Faith for the earth's survival
This book’s theological resources for the critical task of healing the planet engage a wide range of Christian thought. Every author in the collection either implicitly or explicitly claims that the divisions between science and religion are not only unhelpful but downright harmful when it comes to tackling climate change, pollution, eco-racism, and species extinction.
Ernest L. Simmons, for example, insists that “all education is environmental education.” A professor at a Lutheran college, Simmons calls for schools in the liberal arts tradition to form critical, courageous citizens for global and local ecological leadership that engages the scientific and social complexities of our time. Similarly, Lisa E. Dahill describes a process of “rewilding” Christian spirituality that involves healing the rift between religion and science so that each may be in conversation with, and enhanced by, the other.
All the authors use the paradigm shift of the 16th-century Protestant Reformation to frame the shift that is needed today for an environmentally sustainable future of global systems. Bill McKibben, in the foreword, insists on the need to “switch from [a] world of centralized energy to a distributed model that depends on local sun and wind. It’s not entirely different from the move from a central church to the localized autonomy of Protestantism.” To this end, Norman C. Habel’s contribution is a new set of critiques (á la Martin Luther) of contemporary society and its power structures: “Ninety-Five Eco-Theses.”
The essays also reflect the ongoing reconciliation process between Lutherans and Catholics. The two former ecclesiastical enemies have already made great strides toward greater visible unity through the 2015 joint document titled “Declaration on the Way: Church, Ministry and Eucharist.” Eco-Reformation could serve as further stimulus for finding common ground—literally the ground of this planet.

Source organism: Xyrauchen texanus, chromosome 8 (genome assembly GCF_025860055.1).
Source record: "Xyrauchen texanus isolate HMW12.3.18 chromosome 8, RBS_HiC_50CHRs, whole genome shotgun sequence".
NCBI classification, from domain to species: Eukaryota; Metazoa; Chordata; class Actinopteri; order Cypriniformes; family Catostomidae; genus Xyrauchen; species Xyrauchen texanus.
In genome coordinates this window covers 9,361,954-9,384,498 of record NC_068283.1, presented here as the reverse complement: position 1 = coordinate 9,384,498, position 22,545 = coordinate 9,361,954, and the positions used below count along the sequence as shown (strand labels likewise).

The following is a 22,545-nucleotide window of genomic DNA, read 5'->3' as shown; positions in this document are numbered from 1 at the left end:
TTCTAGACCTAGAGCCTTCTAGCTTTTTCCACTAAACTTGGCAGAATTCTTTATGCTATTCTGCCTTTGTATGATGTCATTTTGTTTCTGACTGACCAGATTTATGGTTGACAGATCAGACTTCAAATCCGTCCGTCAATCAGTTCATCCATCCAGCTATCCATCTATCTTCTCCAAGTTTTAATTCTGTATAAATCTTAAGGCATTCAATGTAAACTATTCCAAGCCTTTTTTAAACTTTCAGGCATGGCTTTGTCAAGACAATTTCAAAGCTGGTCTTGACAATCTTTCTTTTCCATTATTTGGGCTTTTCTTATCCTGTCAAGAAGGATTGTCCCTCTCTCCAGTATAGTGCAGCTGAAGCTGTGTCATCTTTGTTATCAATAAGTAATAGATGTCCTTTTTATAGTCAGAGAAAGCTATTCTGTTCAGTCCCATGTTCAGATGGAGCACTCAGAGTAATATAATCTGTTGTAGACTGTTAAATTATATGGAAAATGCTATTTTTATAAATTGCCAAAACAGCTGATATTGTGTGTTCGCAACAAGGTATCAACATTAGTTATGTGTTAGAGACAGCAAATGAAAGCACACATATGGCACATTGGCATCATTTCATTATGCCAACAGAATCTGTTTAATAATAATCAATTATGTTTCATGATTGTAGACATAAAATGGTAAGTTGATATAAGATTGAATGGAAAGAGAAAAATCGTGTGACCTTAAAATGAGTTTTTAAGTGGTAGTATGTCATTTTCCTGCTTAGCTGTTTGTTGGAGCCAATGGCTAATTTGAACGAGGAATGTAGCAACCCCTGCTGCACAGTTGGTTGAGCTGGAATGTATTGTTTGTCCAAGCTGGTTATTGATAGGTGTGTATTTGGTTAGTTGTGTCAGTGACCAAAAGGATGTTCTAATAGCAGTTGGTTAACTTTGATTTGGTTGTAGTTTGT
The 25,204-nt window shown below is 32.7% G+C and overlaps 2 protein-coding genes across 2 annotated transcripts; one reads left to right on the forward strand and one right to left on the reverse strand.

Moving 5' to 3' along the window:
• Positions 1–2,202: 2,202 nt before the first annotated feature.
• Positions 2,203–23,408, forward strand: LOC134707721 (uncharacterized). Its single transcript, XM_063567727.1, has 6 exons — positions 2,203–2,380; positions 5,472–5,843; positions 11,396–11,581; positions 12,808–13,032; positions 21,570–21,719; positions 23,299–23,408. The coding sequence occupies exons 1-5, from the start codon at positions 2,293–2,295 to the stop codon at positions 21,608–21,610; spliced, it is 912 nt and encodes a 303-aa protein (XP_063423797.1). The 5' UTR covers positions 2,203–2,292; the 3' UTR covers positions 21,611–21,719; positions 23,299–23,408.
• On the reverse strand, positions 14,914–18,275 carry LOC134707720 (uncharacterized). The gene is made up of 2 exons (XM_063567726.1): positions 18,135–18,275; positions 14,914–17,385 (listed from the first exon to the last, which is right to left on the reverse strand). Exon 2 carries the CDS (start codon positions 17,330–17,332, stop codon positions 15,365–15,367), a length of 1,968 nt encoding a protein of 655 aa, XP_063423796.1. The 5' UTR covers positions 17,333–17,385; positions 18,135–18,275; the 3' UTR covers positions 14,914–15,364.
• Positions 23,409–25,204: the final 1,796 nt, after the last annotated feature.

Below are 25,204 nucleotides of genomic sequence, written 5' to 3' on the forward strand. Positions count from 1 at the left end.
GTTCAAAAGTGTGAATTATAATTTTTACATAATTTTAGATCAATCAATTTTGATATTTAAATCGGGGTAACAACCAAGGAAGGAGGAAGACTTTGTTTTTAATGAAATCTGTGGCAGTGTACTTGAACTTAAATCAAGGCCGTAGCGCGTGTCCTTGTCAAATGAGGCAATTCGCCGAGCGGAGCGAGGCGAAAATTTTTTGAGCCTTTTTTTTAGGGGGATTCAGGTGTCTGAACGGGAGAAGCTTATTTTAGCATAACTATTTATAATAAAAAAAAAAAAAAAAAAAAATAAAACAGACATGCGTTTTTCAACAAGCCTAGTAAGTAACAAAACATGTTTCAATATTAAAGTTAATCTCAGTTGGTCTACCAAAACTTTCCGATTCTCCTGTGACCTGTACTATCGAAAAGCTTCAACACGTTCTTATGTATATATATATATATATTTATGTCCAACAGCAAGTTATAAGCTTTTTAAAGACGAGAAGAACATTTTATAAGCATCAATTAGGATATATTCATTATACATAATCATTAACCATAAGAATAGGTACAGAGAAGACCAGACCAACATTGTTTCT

Of the essays in this volume, six of them—fully one-third—contain references to Pope Francis’s encyclical Laudato sí, the papal letter concerning ecology and caring for God’s creation. H. Paul Santmire, in his essay “The Two Voices of Nature,” celebrates the fact that Lutherans today can “work in a new ecumenical partnership with the Church of Rome, in a way that would have probably shocked Luther himself.” This is not to say that the authors in this volume take an uncritical stance in their eco-ecumenical engagement, however. Terence E. Fretheim notes, for example, that the encyclical relies on traditional images of God, which are neither true to the biblical text nor helpful in deconstructing paradigms of power and control.
In fact, none of the authors shy away from critiquing aspects of religion that have contributed to the ecological crisis. Several of them name anthropocentric theology as the source of a worldview that privileges human progress over environmental sustainability. Some shine a light on the ways in which American culture, neoliberal capitalism, and the abuses of rights-depriving governments have led to our current state. James B. Martin-Schramm’s provocative essay engages Lutheran theologian Dietrich Bonhoeffer, arguing that Bonhoeffer’s call for direct political action by the church against the Nazi state is exactly what is necessary for combatting the forces that drive climate change today.
The most powerful essay in the volume, by Victor Thasiah, describes the role of the Lutheran Church in Rwanda in helping to restore democracy through a reforestation program after the genocide of the 1990s. Trees are a recurring theme in many of the essays in the collection—from the tree of the crucifixion to the Tree of Life in Revelation to Wangari Maathai planting trees in Africa where blood and destruction had reigned.
Eco-Reformation contains leaves for the “healing of the nations” (Rev. 22:2). By “greening” our worship and preaching, liberating our patriarchal theology, and empowering our faith to action on behalf of the planet and those who are most vulnerable, the essays are a kind of eco-theological antibody within a system that is suffering a sickness unto death.